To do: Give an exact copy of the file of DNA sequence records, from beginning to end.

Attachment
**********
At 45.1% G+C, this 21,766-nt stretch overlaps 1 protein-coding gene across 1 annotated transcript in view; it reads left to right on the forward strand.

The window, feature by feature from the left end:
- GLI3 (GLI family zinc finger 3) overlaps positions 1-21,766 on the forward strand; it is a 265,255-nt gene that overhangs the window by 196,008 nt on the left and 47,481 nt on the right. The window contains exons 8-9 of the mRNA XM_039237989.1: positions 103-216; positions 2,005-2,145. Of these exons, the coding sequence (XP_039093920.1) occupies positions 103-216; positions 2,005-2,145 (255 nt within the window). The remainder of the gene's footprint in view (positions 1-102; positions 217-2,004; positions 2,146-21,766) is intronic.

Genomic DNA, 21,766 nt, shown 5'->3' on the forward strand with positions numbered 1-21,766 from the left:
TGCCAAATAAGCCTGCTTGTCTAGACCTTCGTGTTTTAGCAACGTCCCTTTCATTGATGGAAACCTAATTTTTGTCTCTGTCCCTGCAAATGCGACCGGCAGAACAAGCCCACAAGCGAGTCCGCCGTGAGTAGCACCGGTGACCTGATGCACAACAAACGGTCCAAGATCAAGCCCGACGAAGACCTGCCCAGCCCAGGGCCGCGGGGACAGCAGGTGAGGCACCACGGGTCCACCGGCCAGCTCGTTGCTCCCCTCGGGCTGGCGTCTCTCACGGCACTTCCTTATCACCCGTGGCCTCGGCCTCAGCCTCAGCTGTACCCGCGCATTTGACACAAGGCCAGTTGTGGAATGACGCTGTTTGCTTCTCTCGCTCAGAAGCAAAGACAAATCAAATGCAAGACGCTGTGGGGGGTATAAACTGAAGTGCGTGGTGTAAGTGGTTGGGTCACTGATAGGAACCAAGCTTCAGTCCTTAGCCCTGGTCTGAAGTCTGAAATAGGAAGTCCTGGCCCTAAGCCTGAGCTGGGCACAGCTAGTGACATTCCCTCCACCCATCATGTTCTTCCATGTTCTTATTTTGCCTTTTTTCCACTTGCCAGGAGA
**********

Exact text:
At 45.1% G+C, this 21,766-nt stretch overlaps 1 protein-coding gene across 1 annotated transcript in view; it reads left to right on the forward strand.

The window, feature by feature from the left end:
- GLI3 (GLI family zinc finger 3) overlaps positions 1-21,766 on the forward strand; it is a 265,255-nt gene that overhangs the window by 196,008 nt on the left and 47,481 nt on the right. The window contains exons 8-9 of the mRNA XM_039237989.1: positions 103-216; positions 2,005-2,145. Of these exons, the coding sequence (XP_039093920.1) occupies positions 103-216; positions 2,005-2,145 (255 nt within the window). The remainder of the gene's footprint in view (positions 1-102; positions 217-2,004; positions 2,146-21,766) is intronic.

Genomic DNA, 21,766 nt, shown 5'->3' on the forward strand with positions numbered 1-21,766 from the left:
TGCCAAATAAGCCTGCTTGTCTAGACCTTCGTGTTTTAGCAACGTCCCTTTCATTGATGGAAACCTAATTTTTGTCTCTGTCCCTGCAAATGCGACCGGCAGAACAAGCCCACAAGCGAGTCCGCCGTGAGTAGCACCGGTGACCTGATGCACAACAAACGGTCCAAGATCAAGCCCGACGAAGACCTGCCCAGCCCAGGGCCGCGGGGACAGCAGGTGAGGCACCACGGGTCCACCGGCCAGCTCGTTGCTCCCCTCGGGCTGGCGTCTCTCACGGCACTTCCTTATCACCCGTGGCCTCGGCCTCAGCCTCAGCTGTACCCGCGCATTTGACACAAGGCCAGTTGTGGAATGACGCTGTTTGCTTCTCTCGCTCAGAAGCAAAGACAAATCAAATGCAAGACGCTGTGGGGGGTATAAACTGAAGTGCGTGGTGTAAGTGGTTGGGTCACTGATAGGAACCAAGCTTCAGTCCTTAGCCCTGGTCTGAAGTCTGAAATAGGAAGTCCTGGCCCTAAGCCTGAGCTGGGCACAGCTAGTGACATTCCCTCCACCCATCATGTTCTTCCATGTTCTTATTTTGCCTTTTTTCCACTTGCCAGGAGA